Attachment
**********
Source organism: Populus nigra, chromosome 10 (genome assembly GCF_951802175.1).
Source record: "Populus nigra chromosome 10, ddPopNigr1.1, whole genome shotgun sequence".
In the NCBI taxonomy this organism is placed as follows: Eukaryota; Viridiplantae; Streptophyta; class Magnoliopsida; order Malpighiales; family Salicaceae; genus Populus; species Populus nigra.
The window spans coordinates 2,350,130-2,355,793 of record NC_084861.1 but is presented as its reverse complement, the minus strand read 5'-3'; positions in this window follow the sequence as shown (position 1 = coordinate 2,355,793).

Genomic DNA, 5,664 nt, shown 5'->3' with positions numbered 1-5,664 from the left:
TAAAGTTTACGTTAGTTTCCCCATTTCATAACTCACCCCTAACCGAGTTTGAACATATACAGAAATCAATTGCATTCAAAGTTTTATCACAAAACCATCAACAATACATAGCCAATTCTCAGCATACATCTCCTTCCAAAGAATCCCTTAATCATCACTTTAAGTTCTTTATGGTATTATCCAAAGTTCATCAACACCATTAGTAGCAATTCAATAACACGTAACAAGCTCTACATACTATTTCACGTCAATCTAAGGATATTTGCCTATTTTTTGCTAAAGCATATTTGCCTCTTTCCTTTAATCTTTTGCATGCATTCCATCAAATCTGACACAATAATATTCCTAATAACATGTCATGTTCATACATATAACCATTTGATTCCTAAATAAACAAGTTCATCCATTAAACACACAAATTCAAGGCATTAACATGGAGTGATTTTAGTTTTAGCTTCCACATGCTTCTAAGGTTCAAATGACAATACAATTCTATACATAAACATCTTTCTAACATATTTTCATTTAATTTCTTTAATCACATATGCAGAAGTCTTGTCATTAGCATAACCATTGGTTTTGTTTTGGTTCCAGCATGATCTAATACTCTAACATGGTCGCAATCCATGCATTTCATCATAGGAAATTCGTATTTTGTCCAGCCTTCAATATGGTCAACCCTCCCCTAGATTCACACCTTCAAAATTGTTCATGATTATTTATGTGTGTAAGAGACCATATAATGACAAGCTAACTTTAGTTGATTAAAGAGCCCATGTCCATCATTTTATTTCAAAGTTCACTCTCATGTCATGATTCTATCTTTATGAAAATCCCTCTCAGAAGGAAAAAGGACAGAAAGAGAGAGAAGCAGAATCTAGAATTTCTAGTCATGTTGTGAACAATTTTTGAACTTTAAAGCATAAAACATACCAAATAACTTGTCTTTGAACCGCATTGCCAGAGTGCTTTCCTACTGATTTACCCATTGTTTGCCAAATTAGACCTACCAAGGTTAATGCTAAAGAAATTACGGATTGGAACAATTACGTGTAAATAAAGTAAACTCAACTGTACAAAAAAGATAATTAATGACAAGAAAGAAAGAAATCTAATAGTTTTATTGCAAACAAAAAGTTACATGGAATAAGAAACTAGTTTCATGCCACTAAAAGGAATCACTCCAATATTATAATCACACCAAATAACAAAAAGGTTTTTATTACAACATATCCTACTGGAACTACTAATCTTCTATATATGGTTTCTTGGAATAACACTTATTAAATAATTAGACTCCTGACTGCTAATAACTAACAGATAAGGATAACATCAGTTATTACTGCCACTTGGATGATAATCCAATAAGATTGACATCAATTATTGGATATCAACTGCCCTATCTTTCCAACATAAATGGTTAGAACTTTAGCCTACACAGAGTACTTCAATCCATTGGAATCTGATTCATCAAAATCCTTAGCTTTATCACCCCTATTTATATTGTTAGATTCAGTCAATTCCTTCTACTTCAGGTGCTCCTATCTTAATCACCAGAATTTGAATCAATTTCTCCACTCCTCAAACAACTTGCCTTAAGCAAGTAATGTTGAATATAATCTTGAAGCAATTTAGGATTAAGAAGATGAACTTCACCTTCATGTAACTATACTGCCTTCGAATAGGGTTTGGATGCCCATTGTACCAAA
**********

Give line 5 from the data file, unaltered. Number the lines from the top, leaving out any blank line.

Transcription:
Genomic DNA, 5,664 nt, shown 5'->3' with positions numbered 1-5,664 from the left: